Good cheap food and beer. While centrally located, this is popular with locals and tourists alike.
At the moment there is a series of pictures of Tallinn on the walls which clearly show how the city has changed in the last decade.
The 'In Your Pocket' series of guidebooks are well worth recommending. The guides are written by locals and expats and are updated on a regular basis.
Even better, they are free and can be downloaded as PDFs from the website.
Alternatively you can pick up free copies in some hotels.
The Starbucks of the Baltics, this cafe is so much more. For those travelling on a shoe string this place provides great tasting food for very little money. The coffee itself comes in every form, either the typical black coffee or even turkish coffee. The milkshakes are great and they even give you the pot in which it was made so you end up with a double portion. Great for the greedy tourist.
For people who dare to leave the main tourist areas, this cafe is at least a comforting landmark to regain your bearings, and if you can't find a place to eat, a guaranteed bargain.
I highly recommend doing a bicycle tour. We went in April and had the guide to ourselves. It was great to get an overview of the city and the coast. Very easy cycling and the guide was fantastic.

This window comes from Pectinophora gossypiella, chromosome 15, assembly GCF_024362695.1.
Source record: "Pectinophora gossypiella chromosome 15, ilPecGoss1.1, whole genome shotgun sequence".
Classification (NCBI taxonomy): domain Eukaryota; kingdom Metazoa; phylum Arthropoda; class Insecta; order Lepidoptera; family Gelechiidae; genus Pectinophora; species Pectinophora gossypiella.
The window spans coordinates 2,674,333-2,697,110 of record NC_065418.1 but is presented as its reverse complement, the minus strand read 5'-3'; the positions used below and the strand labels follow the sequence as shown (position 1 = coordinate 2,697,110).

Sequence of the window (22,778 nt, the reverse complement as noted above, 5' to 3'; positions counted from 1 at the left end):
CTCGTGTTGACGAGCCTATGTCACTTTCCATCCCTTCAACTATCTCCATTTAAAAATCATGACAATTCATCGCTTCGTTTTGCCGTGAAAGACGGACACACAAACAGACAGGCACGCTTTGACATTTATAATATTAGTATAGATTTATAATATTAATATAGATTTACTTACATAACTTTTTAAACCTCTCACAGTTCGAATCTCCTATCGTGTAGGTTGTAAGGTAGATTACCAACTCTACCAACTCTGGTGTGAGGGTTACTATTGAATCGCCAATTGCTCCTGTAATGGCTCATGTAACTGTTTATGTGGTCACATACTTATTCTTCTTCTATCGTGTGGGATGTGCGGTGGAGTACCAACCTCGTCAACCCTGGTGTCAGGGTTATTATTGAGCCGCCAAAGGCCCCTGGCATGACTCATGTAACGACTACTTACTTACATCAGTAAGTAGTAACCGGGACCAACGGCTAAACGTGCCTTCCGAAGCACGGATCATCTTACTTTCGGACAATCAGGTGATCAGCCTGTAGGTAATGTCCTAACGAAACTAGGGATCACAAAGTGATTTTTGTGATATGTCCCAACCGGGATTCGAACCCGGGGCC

Built by Peter the Great for his wife Catherine, this palace provides an opulent backdrop to much of Estonia’s foreign art collection.
The galleries contain paintings, prints and sculpture by mainly Flemish, Dutch and Russians artists of the 16th -19th century and include works by Breughel the Younger and Cranach. There are some excellent portraits by Anton Graff and an interesting room dedicated to 19th century views of Tallinn. As the information plaques explained these were produced almost as equivalents to today’s postcards, souvenirs for the more well-heeled visitor.
Also impressive are the Russian realist pictures - such as "A Soldier’s Tale" by Ilja Repin and Ivor Shisnkin's "The Pine Forest" - which have a very earthy, tactile feel to them.
There was also a small but interesting temporary exhibition about copies of masterpieces - not fakes but copies made, again, as a kind of souvenir or as a tribute to the original artist, or as practise for an apprentice painter.
Information plaques, in Estonian and English, are found in each room and the exhibits themselves are well labelled.
The Palace is open 10.00am-5.00pm closed Mondays May-September and both Monday and Tuesday October-April.
Weizenbergi 37/Valge 1;
Take Tram No. 3 to Kadriog, then it is a short and rather pleasant walk;
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